Thursday, February 01, 2007

But What About the Black Ribbon in Beloved?

Before getting further into Morrison's characterization of Baby Suggs and her relations with both Young Goodman Brown and Dimmesdale, it's worth fleshing out her portrait of Stamp Paid still further. For the red ribbon he finds in the Licking River is exhausting not only because of the racialized violence of slavery and Reconstruction, but because it also serves as a reminder of another ribbon, a black ribbon, that has a much more personal meaning to him. Reading this ribbon leads to the recognition that Morrison is linking Nathaniel Hawthorne and Frances Ellen Watkins Harper in Beloved.

Stamp Paid tells Paul D at the very end of Book 2, "'Let me tell you how I got my name.... They called me Joshua,' he said. 'I renamed myself,' he said, 'and I'm going to tell you why I did it,' and he told him about Vashti." Flash back 50 pages to get the outline of the story:

Born Joshua, he renamed himself when he handed over his wife to his master's son. Handed her over in the sense that he did not kill anybody, thereby himself, because his wife demanded he stay alive. Otherwise, she reasoned, where and to whom could she return when the boy was through? With that gift, he decided that he didn't owe anybody anything. Whatever his obligations were, that act paid them off. He thought it would make him rambunctious, renegade--a drunkard even, the debtlessness, and in a way it did. But there was nothing to do with it.... It didn't seem much of a way to live and it brought him no satisfaction. So he extended this debtlessness to other people by helping them pay out and off whatever they owed in misery. Beaten runaways? He ferried them and rendered them paid for; gave them their own bill of sale, so to speak. "You paid it; now life owes you."

But of course Stamp Paid spends all of Book 2 feeling he owes Sethe, Denver, and Paul D something. His attempt to repay his debt was rebuffed for most of Book 2, but it is not at its end--and the story he tells Paul D is his currency:

"I never touched her all that time. Not once. Almost a year. We was planting when it started and picking when it stopped. Seemed longer. I should have killed him. She said no, but I should have. I didn't have the patience that I got now, but I figured maybe somebody else didn't have much patience either--his own wife. Took it in my head to see if she was taking it any better than I was. Vashti and me was in the fields together in the day and every now and then she be gone all night. I never touched her and damn me if I spoke three words to her a day. I took any chance I had to get near the great house to see her, the young master's wife. Nothing but a boy. Seventeen, twenty maybe."

After he does eventually convey his message to her (which I'd quote if I had time), he tells Paul D,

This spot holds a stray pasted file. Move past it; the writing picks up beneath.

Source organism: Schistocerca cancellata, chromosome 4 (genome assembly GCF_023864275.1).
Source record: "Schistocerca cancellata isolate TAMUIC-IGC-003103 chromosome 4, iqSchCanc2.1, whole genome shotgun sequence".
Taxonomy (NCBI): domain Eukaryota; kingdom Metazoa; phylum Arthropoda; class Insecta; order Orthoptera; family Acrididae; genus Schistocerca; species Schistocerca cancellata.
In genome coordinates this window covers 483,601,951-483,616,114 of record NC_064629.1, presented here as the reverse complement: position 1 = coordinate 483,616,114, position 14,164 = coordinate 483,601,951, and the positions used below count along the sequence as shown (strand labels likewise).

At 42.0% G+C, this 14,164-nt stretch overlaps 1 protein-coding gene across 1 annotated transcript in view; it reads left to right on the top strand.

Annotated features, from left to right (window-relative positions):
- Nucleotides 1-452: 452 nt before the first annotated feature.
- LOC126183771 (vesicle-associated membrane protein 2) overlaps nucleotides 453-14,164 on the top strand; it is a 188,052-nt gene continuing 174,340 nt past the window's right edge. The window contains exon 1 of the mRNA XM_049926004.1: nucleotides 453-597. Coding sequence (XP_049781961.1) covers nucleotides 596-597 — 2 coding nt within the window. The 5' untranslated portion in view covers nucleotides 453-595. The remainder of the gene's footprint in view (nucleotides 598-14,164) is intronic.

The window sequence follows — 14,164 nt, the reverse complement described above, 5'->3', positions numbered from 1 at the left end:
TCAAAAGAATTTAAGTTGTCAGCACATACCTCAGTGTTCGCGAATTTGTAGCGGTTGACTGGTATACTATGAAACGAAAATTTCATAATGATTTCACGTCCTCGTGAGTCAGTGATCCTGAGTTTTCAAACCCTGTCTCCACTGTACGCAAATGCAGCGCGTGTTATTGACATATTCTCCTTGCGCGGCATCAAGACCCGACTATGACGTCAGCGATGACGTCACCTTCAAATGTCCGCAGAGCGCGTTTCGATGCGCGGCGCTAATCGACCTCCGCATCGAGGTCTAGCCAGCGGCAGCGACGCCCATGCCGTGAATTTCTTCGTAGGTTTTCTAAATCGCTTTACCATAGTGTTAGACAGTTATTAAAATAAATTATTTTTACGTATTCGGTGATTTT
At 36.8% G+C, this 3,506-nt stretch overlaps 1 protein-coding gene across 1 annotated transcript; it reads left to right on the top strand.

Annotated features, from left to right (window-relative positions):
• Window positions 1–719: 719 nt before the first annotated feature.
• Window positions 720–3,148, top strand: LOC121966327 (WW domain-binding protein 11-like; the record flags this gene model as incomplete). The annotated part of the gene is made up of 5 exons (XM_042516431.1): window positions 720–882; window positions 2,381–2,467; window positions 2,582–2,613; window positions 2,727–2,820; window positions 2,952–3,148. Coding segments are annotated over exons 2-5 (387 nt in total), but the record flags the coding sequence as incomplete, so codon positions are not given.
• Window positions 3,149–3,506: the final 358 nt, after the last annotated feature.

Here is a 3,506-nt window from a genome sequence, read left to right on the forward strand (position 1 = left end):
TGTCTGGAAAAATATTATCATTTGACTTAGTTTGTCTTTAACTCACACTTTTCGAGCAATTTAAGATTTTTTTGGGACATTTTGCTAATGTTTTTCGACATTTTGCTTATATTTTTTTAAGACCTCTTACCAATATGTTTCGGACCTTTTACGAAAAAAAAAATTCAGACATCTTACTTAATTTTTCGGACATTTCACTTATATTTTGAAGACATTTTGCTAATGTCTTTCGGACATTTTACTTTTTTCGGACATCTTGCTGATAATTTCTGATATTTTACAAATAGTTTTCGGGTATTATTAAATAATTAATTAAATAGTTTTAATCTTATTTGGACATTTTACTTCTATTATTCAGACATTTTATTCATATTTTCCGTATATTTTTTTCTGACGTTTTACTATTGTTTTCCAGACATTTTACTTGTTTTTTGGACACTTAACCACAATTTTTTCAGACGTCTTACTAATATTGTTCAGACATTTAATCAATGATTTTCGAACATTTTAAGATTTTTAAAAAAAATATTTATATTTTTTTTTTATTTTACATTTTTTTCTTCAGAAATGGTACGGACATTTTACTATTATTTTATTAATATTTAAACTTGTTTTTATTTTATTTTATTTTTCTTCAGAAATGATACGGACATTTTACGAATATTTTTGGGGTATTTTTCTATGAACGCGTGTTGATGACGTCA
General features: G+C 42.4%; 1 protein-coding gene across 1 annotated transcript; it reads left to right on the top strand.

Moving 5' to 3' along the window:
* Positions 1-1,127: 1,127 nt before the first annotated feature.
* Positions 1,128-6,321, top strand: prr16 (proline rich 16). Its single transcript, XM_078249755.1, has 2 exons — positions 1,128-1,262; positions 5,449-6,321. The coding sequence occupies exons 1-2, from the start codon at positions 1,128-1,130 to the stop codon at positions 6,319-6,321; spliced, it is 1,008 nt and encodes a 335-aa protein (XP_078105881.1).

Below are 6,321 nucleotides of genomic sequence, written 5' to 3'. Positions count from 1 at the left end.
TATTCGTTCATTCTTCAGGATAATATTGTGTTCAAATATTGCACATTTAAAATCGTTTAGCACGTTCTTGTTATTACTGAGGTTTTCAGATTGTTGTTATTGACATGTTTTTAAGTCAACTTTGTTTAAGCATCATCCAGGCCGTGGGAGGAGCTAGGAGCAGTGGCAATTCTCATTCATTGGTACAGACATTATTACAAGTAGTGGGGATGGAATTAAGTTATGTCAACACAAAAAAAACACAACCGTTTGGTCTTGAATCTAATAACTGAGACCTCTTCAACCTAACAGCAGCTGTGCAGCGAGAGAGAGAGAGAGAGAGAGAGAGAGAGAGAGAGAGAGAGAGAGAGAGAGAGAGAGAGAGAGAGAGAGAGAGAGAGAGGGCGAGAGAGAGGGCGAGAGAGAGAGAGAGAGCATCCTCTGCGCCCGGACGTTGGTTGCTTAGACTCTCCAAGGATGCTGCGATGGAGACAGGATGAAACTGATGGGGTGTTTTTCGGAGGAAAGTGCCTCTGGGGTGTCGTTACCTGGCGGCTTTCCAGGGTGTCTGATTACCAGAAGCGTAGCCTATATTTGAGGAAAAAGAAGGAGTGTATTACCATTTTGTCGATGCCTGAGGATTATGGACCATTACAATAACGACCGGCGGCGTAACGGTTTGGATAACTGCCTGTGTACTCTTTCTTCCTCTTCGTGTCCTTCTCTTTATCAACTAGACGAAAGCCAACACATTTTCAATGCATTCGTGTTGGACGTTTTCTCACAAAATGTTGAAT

"She got rosy then and I knowed she knowed. He give Vashti that to wear. A cameo on a black ribbon. She used to put it on every time she went to him.... I thought it would give me more satisfaction than it did. I also thought she might stop it, but it went right on. Till one morning Vashti came in and sat by the window. A Sunday. We worked our own patches on Sunday. She sat by the window looking out of it. 'I'm back,' she said. 'I'm back, Josh.' I looked at the back of her neck. She had a real small neck. I decided to break it. You know, like a twig--just snap it. I been low but that was as low as I ever got."

The resonances with The Scarlet Letter and "Young Goodman Brown" are multiple: Joshua is at once Chillingworth and Goodman Brown, faced with an instance of adultery closer to the writings of Harriet Jacobs than Nathaniel Hawthorne. Morrison's Vashti here makes the all-too-human choice not to resist, unlike Frances E.W. Harper's Vashti, the Queen of Persia, who gives up her crown "And left the palace of the King,/ Proud of her spotless name--/ A woman who could bend to grief,/ But would not bow to shame." Harper's focus on Vashti rather than Esther could be read in multiple ways, particularly in light of dialogues among Jewish traditions--as an implicit critique of Esther, as an acknowledgement that one's social positioning plays a large role in shaping avenues for resistance and their costs, or as an explicit critique of the king. Her earlier poem, "The Contrast," harshly criqitues the sexual double standard where "They scorned her for her sinning,/ Spoke harshly of her fall" while "None scorned him for his sinning,/ Few saw it through his gold;/ His crimes were only foibles,/ And these were gently told."

But Intertextual Thursday is almost over, so I'll return to the significance of Morrison's decision to tell Stamp Paid's side of the story and its relation to "Young Goodman Brown" on Saturday.

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